The same can be said for the Hunt/Lauda rivalry on which “Rush” is based. Hunt, the playboy racer who’s laid back attitude to the sport made him attractive to many, up against Lauda, the very intense, but enthusiastic Austrian who, after a terrible and life-threatening accident, had to fight back to get into the championship battle. The drama of Lauda’s accident coupled with the badass attitude of Hunt sets up the perfect basis for a dramatic story.

There hasn’t been a lot to compare those times with. But that doesn’t mean there isn’t anything.

If Formula One is to build up a larger fan base in places like the Middle East, Asia and America, it first needs to make sure that not only past narratives of the sport are documented and made into film, but that the contemporary rivalries that grip us today, have a place to go when new eras in the sport resign them to the history books. Luckily, this is a relatively easy thing to do these days, and the sport needs to utilize that availability. Films are a very easy way to convey a message to a large audience and thus, the perfect vehicle for expressing the message that the sport wants to get across to potential fans.

We need to understand what the message is that Formula One wants to convey to the world. Arguably at the center of the sport is technical innovation. There is something about focussing on technology, though, that is not as appealing to a normal audience as intense personal and emotional struggle. Obviously, there were a lot of differences between the sport in 1976 and 1990. Along those lines, the Formula One of 1990 is completely different than the Formula One of 2013. Because of this, the sport has, and needs, to focus on the drivers. For example, if the 2012 Formula One season was being made into a movie, would you rather it be centered around the development of the Coanda effect in exhaust systems and the debate over the passivity of double drag reduction systems, or would you rather it focus on the monumental fight of one man in a car that wasn’t good enough against another who was let down by fate and luck and another who just won the championship by the tiniest of margins? Seems like a simple answer, right? The truth is, there is more personal drama in Formula One than I think we give the sport credit for.

Now comes the trouble of portraying this on film. Contemplating a contemporary Formula One movie is really tricky. It is difficult to definitively say who would be the protagonist, antagonist, and how the characters would build throughout the story. Coming up with the storyline would be a very difficult job and it most likely would upset some fans once the film came out in the theaters. One of the problems some people had with “Senna” was that it was too one-sided. There was a sense that even though it was a documentary about Ayrton Senna, the film portrayed Alain Prost as too much of the bad guy when, as many dedicated Formula One fans know, Ayrton was no angel himself.

With all of this in mind, not all is lost for another Formula One film. “Rush” will undoubtedly have a lot of pressure on it to not only accurately portray the events it covers, but to not completely isolate one of the characters in a way that overly upsets fans of either Hunt or Lauda. “Rush” has the difficult job of being a dramatization. Thus, events will not always be portrayed completely accurately. Unfortunately, fans may not be too pleased with that.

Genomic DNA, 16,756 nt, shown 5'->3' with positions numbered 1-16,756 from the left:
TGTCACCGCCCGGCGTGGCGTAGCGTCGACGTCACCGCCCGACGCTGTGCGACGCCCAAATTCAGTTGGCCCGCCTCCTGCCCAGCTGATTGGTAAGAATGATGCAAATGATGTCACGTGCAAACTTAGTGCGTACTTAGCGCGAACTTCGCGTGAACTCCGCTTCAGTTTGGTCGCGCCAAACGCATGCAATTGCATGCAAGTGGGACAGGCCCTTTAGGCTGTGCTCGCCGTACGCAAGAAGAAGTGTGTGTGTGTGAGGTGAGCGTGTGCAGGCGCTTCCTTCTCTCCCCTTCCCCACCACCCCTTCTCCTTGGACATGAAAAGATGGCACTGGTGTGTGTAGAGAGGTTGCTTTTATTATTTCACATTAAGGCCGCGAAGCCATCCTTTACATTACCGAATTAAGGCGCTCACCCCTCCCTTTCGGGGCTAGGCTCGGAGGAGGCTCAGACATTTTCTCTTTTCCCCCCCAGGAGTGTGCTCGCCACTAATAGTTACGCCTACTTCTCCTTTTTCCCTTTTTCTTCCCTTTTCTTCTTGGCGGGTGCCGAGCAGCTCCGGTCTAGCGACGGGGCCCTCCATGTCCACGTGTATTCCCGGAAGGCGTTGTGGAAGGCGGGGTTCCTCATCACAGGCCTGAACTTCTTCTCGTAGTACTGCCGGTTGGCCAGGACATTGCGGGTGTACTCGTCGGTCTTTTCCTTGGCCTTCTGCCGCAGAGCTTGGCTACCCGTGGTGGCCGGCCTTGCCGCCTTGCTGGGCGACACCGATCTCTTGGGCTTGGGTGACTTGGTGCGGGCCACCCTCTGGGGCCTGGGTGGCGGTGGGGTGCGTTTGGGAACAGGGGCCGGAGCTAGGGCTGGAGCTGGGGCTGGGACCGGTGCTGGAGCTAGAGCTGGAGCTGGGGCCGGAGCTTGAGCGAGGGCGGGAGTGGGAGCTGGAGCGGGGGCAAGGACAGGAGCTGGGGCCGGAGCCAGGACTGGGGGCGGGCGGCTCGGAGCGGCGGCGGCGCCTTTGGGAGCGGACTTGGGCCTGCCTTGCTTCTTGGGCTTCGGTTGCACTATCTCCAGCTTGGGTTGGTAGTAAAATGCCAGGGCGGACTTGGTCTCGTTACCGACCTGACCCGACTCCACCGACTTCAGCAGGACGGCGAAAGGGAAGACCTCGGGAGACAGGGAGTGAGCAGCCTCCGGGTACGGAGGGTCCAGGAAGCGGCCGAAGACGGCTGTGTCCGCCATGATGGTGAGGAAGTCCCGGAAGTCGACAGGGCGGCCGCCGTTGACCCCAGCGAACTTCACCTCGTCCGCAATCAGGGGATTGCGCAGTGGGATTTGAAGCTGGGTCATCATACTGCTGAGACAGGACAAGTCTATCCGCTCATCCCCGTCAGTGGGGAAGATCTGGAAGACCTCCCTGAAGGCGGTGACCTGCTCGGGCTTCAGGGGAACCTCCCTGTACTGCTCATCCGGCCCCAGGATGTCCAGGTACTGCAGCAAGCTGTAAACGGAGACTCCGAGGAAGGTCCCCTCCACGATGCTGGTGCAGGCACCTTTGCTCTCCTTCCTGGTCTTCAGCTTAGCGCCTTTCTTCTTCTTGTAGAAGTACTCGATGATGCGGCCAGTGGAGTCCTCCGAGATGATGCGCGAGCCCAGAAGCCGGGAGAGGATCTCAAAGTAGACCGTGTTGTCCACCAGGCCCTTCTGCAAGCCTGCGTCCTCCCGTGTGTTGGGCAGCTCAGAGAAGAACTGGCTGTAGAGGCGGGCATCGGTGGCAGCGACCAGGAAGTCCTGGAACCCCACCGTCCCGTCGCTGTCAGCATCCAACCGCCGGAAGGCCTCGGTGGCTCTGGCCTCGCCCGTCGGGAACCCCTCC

Try and imagine that the 2012 season was going to be made into a drama. Now try and imagine which driver would be portrayed as the hero. Would it be Alonso, Vettel or another driver? Who would be the enemy of the hero? These types of unanswerable questions are the reason, I believe, that a Formula One drama has taken so long to come about. I can’t even begin to imagine how difficult it would be to build characters or to establish a clear plot throughout the season. Which events are the most important? How to we know what their lives were like away from the track? There are a lot of unknowns about the sport these days and that is what makes “Rush” such a bold and daring film. However, if “Rush” proves to be the fantastic success its trailer will have us to believe, this will open the floodgates for more F1 films.

Formula One has a brilliant platform for securing long-term fans. The ephemeral nature of social media is not the way to secure the sport’s place in history. Creative interpretations of some of the most thrilling and spellbinding events of the sport’s past sixty-plus years is the perfect way for fans and newcomers alike to come together and enjoy what makes the sport great. Formula won’t last forever, and it is our job to make sure that the best moments are captured in a way that everyone, not just fans, will be able to enjoy.

If you haven’t yet seen the official trailer for “Rush”, here it is.

Tell me what you think! Which Formula One season/rivalry would you like to see captured on the silver screen? Do you think that rivalries have gotten more or less intense over the years? Let me know by commenting below.